In the jurisdictions that are participating in the Capital Markets Regulatory Authority (CMRA), the published commentary to the draft initial regulations for the Cooperative Capital Markets Regulatory System dated August 25, 2015 communicated that the exemptions would not carry forward to the CMRA. The CMRA communicated that it expected to commence operations in December 2018. The securities regulatory authorities that have signed on to the CMRA expect that affected stakeholders have been planning for the removal of the exemptions as of the end of 2018.
With the recent announcement that the CMRA would not be ready for launch by the end of 2018 and our view that private placement market investors would benefit from the additional protections of the registration regime, it is the appropriate time to remove the exemptions.
The local orders that form the Northwestern Exemption were adopted by BC, Alberta, Saskatchewan, Manitoba, Nunavut, the Northwest Territories, and Yukon. All participating jurisdictions except Alberta and Saskatchewan have agreed to revoke their local orders comprising the Northwestern Exemption effective April 30, 2019.
The revocation of the local orders will achieve greater harmony between the securities laws of the participating jurisdictions and the rest of Canada.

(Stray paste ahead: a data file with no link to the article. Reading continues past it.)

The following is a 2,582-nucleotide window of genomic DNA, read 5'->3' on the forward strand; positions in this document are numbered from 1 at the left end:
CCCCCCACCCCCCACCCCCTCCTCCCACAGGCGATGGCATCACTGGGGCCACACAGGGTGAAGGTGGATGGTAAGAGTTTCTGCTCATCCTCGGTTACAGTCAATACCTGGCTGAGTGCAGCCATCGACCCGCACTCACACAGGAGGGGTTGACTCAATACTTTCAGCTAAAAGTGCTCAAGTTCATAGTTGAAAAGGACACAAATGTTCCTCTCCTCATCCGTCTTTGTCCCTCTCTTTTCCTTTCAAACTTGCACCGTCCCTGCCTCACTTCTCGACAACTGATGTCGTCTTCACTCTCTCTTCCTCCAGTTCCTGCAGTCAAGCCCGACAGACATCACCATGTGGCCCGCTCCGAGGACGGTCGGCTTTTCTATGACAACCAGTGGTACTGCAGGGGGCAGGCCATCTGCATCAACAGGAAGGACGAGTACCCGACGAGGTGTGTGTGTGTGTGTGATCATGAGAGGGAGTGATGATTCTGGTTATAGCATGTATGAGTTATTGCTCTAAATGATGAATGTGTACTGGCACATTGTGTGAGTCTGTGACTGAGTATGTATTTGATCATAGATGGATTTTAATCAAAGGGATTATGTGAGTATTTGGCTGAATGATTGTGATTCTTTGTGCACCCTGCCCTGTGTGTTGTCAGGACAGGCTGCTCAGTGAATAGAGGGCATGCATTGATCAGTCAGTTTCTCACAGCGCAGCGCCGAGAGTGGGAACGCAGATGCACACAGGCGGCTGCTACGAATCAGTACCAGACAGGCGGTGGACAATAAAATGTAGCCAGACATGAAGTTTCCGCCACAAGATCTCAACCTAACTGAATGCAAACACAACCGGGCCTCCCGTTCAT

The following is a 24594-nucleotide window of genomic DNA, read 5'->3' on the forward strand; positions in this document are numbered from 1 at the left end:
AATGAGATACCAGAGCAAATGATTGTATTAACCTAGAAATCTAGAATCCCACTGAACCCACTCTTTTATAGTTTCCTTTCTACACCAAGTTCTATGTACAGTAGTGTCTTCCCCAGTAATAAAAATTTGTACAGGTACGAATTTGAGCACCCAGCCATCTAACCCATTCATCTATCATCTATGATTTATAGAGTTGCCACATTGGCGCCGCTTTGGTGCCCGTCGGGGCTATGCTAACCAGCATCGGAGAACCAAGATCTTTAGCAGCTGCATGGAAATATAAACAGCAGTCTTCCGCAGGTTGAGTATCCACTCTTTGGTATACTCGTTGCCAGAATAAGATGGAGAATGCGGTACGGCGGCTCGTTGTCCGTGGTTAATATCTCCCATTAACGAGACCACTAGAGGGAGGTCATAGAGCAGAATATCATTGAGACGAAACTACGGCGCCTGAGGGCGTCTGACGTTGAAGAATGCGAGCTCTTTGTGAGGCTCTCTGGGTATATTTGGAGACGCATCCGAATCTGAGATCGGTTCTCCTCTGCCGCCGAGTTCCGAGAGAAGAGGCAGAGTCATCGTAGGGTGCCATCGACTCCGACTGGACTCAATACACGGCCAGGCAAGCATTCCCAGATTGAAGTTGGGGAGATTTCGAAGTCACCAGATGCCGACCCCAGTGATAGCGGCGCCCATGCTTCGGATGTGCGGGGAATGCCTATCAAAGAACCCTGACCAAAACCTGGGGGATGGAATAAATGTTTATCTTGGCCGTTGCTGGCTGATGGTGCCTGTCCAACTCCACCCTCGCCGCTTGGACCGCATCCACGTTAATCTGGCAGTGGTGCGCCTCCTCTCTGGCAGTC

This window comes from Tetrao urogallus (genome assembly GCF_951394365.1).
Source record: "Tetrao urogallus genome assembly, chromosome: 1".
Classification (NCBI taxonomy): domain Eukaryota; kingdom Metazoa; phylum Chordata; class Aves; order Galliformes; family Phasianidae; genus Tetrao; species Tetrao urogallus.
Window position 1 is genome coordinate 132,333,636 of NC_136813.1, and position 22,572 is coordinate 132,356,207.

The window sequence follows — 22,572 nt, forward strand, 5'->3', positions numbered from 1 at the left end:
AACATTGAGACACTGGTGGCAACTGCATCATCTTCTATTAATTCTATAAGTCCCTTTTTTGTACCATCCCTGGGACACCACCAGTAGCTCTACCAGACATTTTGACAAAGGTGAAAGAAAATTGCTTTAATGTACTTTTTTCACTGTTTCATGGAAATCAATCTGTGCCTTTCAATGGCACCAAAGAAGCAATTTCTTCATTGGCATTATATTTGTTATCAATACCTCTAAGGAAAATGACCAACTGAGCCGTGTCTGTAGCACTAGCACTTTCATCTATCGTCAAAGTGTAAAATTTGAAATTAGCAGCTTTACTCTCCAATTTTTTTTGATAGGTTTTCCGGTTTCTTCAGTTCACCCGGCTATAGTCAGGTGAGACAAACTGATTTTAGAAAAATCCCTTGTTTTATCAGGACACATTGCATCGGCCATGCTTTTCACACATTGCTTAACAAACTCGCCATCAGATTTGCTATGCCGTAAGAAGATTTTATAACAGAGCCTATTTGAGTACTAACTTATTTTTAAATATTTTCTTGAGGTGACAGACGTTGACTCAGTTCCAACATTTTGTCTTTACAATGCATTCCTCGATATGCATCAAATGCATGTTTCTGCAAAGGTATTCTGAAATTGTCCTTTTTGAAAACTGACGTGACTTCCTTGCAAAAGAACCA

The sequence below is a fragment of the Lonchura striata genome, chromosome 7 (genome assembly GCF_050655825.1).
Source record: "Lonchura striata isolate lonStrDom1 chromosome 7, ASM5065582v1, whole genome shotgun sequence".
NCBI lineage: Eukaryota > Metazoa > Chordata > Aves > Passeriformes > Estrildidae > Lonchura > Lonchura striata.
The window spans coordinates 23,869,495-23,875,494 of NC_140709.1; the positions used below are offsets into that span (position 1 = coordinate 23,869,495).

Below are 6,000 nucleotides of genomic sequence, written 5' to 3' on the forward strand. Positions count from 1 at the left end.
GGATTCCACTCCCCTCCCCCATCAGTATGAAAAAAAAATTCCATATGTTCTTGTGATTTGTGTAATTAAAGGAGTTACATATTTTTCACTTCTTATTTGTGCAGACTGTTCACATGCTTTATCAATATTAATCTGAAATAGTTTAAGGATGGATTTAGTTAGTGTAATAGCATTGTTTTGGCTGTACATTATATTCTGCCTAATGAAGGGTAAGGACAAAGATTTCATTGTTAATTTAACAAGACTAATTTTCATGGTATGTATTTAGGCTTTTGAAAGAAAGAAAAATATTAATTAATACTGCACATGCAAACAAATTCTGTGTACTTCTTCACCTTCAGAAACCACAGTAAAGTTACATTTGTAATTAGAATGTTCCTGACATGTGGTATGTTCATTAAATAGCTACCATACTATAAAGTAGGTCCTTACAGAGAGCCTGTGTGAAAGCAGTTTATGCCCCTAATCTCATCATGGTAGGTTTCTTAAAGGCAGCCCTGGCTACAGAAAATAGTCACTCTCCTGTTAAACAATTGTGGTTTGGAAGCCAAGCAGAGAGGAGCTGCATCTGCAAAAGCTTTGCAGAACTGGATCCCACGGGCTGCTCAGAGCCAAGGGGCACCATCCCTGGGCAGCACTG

BC is the only province that has a registration exemption specifically available for MIEs. By allowing BCI 32-517 to expire, the BCSC will also achieve greater harmony between the securities laws of British Columbia and the rest of Canada.
To allow those presently relying on the exemptions time to complete an orderly wind-up or seek registration, the exemptions will remain in effect until their expiry dates. However, we anticipate receiving a significant number of registration applications, which may delay their processing by the expiry date. To ensure market participants are not prejudiced by possible delays, we have implemented further transition provisions. These provisions will allow parties currently relying on the local orders to continue operating in reliance on their respective relief if:
• the proper securities regulatory authority has received a substantially complete 33-109F6 Firm Registration by the respective expiry date and paid the related fees, and
• the filer is in compliance with the terms of that relief on the expiry date and on an ongoing basis
For greater clarity, only those persons properly relying on one of the exemptions before the respective expiry date (April 30, 2019 for the local orders and February 15, 2019 for BCI 32-517) can rely on the transition provisions. A registration applicant that meets all the relevant conditions can rely on their respective relief until the proper securities regulatory authority has accepted or rejected the application for registration.
We also understand that some individuals may have difficulty meeting the registration proficiency requirements by the respective expiry date. As a result, staff will consider appropriate interim relief on a case-by-case basis.